- Protect your intellectual property rights in the event that your product or service is in danger of being copied or counterfeited.
There’s no need to step into foreign markets alone. You can sub contract to or partner with well placed and well resourced overseas businesses also looking to export. Barbadian entrepreneurs may well find, for example, that becoming a sub-contractor to a UK small or medium sized business (“SME”) is the ideal way to penetrate European markets or the fast growing emerging markets
An increasing number of SMEs in the UK have already broken into the fast growing emerging markets, often with considerable success. Exporting into these markets is not seen as the preserve of large, well established companies. One in three SMEs are planning to export into a new emerging market over the next two years. Interestingly, 37% of young firms (ie, less than five years old) report no significant barriers to doing business overseas. This shows that the perceived obstacles to exporting may not be as significant as you think.
Also, the UK has seen the rise of very successful “Born Globals”, ie, young businesses exploiting overseas opportunities from the outset. Indeed, 17% of new internationalising companies in the UK are “Born Globals” so you should not allow the fact that your business is very new to put you off.
It is interesting to note that 53% of UK companies have found that exporting overseas has made them more innovative which in turn has fuelled further growth and expansion. This is unsurprising. Exposure to new environments, tastes, expectations, legislation and competition stimulates thinking and creativity and often drives exporters to develop new products or services which they can go on to market elsewhere.
Help is at hand
There may be more help available than you think. There are a number of organisations and free resources that the Barbadian entrepreneur can tap into when seeking to go global. Some of these are listed at the end of this article.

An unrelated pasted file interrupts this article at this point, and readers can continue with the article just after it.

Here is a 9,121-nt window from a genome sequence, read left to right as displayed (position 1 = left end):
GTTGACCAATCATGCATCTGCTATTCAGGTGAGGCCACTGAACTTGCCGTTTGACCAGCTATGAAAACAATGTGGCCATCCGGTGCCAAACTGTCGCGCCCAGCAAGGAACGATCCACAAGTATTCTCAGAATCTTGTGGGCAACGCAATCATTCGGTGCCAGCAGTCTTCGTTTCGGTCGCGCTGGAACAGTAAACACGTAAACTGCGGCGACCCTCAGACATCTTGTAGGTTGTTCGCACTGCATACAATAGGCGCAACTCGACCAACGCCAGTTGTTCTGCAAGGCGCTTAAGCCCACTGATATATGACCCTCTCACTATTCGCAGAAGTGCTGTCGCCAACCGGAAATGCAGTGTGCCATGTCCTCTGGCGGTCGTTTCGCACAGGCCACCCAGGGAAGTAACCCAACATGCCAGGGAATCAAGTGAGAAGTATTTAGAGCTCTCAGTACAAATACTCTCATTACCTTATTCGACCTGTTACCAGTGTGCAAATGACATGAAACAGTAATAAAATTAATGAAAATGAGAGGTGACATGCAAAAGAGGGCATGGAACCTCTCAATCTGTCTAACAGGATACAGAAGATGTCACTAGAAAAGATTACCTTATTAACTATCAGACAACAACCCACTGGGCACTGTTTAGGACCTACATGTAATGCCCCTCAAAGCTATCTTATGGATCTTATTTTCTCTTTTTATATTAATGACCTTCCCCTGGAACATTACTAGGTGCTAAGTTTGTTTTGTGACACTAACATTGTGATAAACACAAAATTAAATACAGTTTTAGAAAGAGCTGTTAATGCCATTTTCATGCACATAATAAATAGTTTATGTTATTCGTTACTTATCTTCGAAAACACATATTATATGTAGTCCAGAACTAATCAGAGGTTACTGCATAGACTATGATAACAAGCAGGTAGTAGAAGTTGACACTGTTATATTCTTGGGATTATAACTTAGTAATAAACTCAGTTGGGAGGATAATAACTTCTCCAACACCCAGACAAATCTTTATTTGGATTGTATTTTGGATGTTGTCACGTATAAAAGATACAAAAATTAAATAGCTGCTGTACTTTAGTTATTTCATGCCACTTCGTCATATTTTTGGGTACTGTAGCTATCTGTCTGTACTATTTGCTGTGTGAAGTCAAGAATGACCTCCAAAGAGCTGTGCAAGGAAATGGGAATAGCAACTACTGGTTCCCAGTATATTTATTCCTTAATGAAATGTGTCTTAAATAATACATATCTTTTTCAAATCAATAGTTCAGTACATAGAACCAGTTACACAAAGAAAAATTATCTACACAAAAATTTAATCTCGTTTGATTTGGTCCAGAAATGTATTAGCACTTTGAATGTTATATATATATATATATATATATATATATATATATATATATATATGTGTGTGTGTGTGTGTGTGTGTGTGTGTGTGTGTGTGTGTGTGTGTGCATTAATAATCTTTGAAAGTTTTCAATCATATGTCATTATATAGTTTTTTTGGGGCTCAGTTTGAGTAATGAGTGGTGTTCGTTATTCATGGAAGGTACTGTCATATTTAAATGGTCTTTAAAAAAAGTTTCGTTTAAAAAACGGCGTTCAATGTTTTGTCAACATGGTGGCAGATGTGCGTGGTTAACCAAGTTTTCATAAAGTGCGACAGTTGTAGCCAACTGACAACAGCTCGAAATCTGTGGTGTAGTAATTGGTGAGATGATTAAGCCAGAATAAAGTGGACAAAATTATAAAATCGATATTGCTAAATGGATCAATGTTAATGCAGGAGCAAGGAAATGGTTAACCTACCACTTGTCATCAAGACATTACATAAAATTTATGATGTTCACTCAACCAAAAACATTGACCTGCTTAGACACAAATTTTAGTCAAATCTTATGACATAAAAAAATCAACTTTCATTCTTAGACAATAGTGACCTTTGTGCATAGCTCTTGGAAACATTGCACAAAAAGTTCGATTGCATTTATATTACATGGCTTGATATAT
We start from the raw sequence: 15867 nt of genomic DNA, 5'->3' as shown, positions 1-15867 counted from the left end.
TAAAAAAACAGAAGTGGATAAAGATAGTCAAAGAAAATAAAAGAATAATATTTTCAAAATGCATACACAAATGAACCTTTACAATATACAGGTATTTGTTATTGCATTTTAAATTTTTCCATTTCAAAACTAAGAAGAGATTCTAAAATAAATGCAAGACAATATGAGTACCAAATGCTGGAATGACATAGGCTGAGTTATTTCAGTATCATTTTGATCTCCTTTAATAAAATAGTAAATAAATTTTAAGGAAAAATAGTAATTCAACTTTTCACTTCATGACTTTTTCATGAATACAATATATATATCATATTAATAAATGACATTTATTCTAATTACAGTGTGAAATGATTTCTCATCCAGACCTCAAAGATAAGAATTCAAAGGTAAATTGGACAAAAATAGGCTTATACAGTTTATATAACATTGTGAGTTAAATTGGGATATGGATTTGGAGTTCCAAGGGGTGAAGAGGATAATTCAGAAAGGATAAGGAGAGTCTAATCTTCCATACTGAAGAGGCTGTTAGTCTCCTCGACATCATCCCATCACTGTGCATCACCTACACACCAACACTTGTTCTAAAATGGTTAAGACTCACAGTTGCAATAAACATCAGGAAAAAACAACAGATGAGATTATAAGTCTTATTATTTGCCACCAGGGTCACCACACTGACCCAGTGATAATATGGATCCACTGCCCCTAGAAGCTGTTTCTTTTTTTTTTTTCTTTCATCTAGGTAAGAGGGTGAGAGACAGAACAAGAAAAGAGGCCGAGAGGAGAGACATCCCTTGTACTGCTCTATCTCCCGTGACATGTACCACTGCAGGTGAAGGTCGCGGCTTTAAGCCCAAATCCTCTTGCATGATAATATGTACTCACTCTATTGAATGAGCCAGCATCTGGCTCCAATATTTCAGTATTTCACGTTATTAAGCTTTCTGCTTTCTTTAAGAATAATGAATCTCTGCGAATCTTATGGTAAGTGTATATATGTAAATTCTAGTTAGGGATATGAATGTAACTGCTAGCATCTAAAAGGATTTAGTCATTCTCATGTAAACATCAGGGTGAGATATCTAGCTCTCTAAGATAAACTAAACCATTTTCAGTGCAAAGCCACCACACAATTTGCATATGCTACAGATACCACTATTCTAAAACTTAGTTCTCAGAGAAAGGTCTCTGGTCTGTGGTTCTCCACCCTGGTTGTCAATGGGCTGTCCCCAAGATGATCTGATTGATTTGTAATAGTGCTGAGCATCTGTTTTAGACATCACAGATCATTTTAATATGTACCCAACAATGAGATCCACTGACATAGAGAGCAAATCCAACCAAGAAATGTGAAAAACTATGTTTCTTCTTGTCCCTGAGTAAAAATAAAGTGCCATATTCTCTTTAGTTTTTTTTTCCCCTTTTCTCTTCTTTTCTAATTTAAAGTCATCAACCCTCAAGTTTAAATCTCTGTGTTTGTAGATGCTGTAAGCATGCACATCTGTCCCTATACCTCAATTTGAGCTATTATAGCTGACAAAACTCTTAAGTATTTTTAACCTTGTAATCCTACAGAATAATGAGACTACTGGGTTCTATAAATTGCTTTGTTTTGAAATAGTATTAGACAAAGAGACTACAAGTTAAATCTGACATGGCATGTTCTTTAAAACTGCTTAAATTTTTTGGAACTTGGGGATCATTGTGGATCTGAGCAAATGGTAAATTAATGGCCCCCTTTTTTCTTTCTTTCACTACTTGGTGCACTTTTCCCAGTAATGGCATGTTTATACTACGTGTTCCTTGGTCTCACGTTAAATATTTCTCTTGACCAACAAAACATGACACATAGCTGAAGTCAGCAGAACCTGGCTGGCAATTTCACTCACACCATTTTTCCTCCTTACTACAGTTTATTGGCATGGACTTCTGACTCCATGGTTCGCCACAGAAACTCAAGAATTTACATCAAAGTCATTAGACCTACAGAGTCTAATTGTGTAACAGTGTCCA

Don’t lose sight of the strategic importance of the significant Caribbean Diaspora which has evolved over the years in the major metropolitan regions of the US, Canada and the UK. They provide two major advantages for Barbadian entrepreneurs. The first is the availability of a market for products and services of Caribbean origin. While many local entrepreneurs have targeted the food market, opportunities exist in the areas of real estate, fashion and finance. The second is that these migrants have built extensive networks that link local and foreign markets. Many of these individuals operate businesses that either import from or sell to the Caribbean. These relationships can be leveraged to provide access to customers in Europe, North America and to emerging markets.
Seize the day – the 2012 Olympics
The London 2012 Olympics presents a unique opportunity to break into the UK, Europe and fast growing emerging markets. An African and Caribbean Business Expo is planned for the Grosvenor House Hotel, Mayfair in August 2012 to coincide with the Olympics. The organisers will find potential business partners for all participants in advance of the Expo and participants will have the opportunity to attend sector specific seminars and business matching and “speed networking” events. With the London Business Network, UK Trade & Investment and the British Business Club on board as partners, every effort will be made to bring decision makers of quality businesses to the table. In addition, KPMG UK will provide qualifying participants with free assistance with “investor readiness” or “partner readiness” in the run up to August 2012.
The Olympics is also a unique opportunity to do some “on the spot” market research and to meet businessmen from all over the world. China, Brazil, Russia, France, Italy, Germany, South Korea, Great Britain among others will all have “Olympic Houses” teaming with businessmen seeking out opportunities overseas.
For more information, please click on www.aacbe.co.uk .
In the final analysis…
Barbados is a country shaped by global forces and Barbadians have always been highly creative and entrepreneurial, though arguably, over the last 45 years, its “entrepreneurs” were mainly public servants, teachers and politicians. A new breed of entrepreneurs is now needed in this rapidly changing world economy, entrepreneurs who are bold enough to break into and build sustainable businesses in the global marketplace. Get good quality support and guidance and ensure that you follow the basic steps outlined above. You will have every chance of success.
Be bold, be shrewd and go for it.
© Penny Carballo-Smith, Executive Director, Future Think
Resources for the Barbadian Entrepreneur
In Barbados:Invest Barbados
http://www.investbarbados.org/howwecanhelpexporters.php The Barbados Entrepreneurship Foundation
http://www.barbadosentrepreneurshipfoundation.org/ Barbados Coalition of Services
http://www.bcsi.org.bbBarbados Small Business Associationhttp://sba.org.bb Barbados Youth Business Trust
http://www.youthbusiness.bb Enterprise Growth Fund
http://egfl.bb/Barbados Investment and Development Corporation
http://www.bidc.com/index.php?option=com_content&view=article&id=134Barbados Private Sector Trade Team
http://www.tradeteam.bb/cms/default.asp?V_SITE_ID=6The documentation Handbook: A Guide to Exporting from Barbados
In the Caribbean:Caribbean Export Development Agency
In Europe:EC Export Helpdesk
Email email@example.com or call +44 (0)20 8864 6794